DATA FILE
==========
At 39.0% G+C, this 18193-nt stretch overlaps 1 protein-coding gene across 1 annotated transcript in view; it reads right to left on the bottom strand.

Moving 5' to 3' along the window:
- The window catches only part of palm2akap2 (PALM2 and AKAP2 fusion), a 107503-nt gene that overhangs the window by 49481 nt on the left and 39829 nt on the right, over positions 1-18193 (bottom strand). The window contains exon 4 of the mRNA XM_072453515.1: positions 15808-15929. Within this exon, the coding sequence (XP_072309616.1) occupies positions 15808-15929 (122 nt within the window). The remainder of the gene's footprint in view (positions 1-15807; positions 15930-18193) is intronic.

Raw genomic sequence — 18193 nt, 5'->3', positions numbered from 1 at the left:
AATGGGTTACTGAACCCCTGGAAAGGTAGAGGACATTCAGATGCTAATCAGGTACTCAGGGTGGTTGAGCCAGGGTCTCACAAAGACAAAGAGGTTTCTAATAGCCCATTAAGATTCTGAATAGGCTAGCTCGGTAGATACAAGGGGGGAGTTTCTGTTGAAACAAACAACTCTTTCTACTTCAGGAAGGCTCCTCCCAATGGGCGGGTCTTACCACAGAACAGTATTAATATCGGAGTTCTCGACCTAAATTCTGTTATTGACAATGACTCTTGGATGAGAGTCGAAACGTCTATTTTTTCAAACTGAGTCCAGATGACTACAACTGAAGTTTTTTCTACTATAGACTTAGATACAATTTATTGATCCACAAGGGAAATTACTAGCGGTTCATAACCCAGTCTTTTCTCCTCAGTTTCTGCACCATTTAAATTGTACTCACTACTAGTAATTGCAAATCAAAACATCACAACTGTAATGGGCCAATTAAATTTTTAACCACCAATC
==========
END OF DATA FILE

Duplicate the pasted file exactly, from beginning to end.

At 39.0% G+C, this 18193-nt stretch overlaps 1 protein-coding gene across 1 annotated transcript in view; it reads right to left on the bottom strand.

Moving 5' to 3' along the window:
- The window catches only part of palm2akap2 (PALM2 and AKAP2 fusion), a 107503-nt gene that overhangs the window by 49481 nt on the left and 39829 nt on the right, over positions 1-18193 (bottom strand). The window contains exon 4 of the mRNA XM_072453515.1: positions 15808-15929. Within this exon, the coding sequence (XP_072309616.1) occupies positions 15808-15929 (122 nt within the window). The remainder of the gene's footprint in view (positions 1-15807; positions 15930-18193) is intronic.

Raw genomic sequence — 18193 nt, 5'->3', positions numbered from 1 at the left:
AATGGGTTACTGAACCCCTGGAAAGGTAGAGGACATTCAGATGCTAATCAGGTACTCAGGGTGGTTGAGCCAGGGTCTCACAAAGACAAAGAGGTTTCTAATAGCCCATTAAGATTCTGAATAGGCTAGCTCGGTAGATACAAGGGGGGAGTTTCTGTTGAAACAAACAACTCTTTCTACTTCAGGAAGGCTCCTCCCAATGGGCGGGTCTTACCACAGAACAGTATTAATATCGGAGTTCTCGACCTAAATTCTGTTATTGACAATGACTCTTGGATGAGAGTCGAAACGTCTATTTTTTCAAACTGAGTCCAGATGACTACAACTGAAGTTTTTTCTACTATAGACTTAGATACAATTTATTGATCCACAAGGGAAATTACTAGCGGTTCATAACCCAGTCTTTTCTCCTCAGTTTCTGCACCATTTAAATTGTACTCACTACTAGTAATTGCAAATCAAAACATCACAACTGTAATGGGCCAATTAAATTTTTAACCACCAATC